Pursuant to the dictates of 11 U.S.C. § 521, the Debtor filed with his Petition a Statement of Intention, wherein he indicated an intent to retain the Real Property and reaffirm the Obligation. Subsequently, the Debtor determined not to reaffirm the Obligation, but rather to retain the Real Property and maintain current periodic installment payments and otherwise remain in a non-default status under the Loan Agreement and Mortgage. This change of intention prompted the Bank to prosecute the instant motion which seeks to compel the Debtor to: (1) reaffirm the Obligation, (2) redeem the Real Property from the Bank, or (3) surrender the Real Property to the Bank.1

III. DISCUSSION

The dispositive issue in this matter— whether the Bankruptcy Code in general, or Code Section 521 in specific, preclude a debtor from retaining secured property through the maintenance of contract installment payments to the secured creditor—has been addressed by a number of courts, albeit none with direct precedential authority over this Court. At this time, the four United States Circuit Courts of Appeal which have taken up the issue are evenly divided.2

This Court's independent statutory analysis, and review of the extant judicial authorities, leads it to concur fully in the opinion of the Honorable Robert L. Krechevsky, fellow United States Bankruptcy Judge for the District of Connecticut, in the case of In re Parlato, 185 B.R. 413 (Bankr.D.Conn.1995). In Parlato, Judge Krechevsky concluded:

... Congress did not intend to increase the secured creditor's substantive rights and make redemption and reaffirmation the debtor's sole rights where the debtor is not in default of his contractual obligations with the secured creditor. The requirements of § 521(2)(A) are procedural in nature. This interpretation promotes the "fresh start" policy by balancing the rights of a creditor to proceed against the debtor if there is a default, with the preservation of the substantive rights of the debtor under § 521(2)(C).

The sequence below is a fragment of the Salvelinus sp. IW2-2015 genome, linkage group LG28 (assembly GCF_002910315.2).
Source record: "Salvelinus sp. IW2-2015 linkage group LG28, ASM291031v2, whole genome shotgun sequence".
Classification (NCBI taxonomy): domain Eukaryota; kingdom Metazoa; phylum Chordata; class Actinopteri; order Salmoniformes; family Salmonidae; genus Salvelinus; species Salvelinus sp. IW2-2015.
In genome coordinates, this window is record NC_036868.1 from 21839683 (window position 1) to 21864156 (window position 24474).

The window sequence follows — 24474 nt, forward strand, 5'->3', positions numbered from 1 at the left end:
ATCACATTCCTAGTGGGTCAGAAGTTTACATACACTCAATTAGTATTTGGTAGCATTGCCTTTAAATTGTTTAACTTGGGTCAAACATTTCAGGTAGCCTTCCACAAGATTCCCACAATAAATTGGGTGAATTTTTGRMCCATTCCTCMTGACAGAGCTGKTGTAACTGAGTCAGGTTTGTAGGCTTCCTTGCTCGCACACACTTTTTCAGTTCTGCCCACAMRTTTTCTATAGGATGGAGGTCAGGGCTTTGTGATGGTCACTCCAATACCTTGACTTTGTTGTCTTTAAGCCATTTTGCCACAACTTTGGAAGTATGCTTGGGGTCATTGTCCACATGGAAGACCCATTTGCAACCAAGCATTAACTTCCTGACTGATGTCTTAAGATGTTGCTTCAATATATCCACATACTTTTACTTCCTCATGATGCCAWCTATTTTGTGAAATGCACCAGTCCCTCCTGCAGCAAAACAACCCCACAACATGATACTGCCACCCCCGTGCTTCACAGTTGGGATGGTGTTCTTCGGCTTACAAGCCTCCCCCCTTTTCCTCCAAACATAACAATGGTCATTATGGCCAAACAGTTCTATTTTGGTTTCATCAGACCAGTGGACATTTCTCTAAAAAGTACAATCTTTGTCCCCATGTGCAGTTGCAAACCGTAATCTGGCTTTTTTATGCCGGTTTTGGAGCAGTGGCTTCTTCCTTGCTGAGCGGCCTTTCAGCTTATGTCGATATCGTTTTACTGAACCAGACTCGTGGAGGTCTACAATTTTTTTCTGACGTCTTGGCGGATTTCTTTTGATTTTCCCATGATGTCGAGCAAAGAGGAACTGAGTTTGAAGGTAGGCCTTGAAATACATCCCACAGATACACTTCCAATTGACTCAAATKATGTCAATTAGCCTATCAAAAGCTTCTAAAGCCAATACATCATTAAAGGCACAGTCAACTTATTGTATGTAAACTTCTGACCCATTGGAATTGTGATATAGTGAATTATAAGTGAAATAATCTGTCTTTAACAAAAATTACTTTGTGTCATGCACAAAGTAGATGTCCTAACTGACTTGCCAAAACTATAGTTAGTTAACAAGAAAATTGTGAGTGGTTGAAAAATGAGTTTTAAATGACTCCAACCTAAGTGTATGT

Id. at 417 (footnotes omitted).

By way of further observation, this Court notes that nothing in the Bankruptcy Code as construed by this Court unduly prejudices the rights of a secured creditor as to its collateral. Once a debtor's discharge has entered and the subject collateral ceases to be property of the bankruptcy estate3, the secured creditor can freely exercise the same rights against its collateral that it possessed prior to the bankruptcy filing; i.e. if the debtor defaults under the relevant loan and/or security agreement, the secured creditor can move against the collateral in accordance with those agreements and applicable non-bankruptcy law. And of course if the debtor does not default, the creditor is not prejudiced because it receives the benefit of its original credit bargain.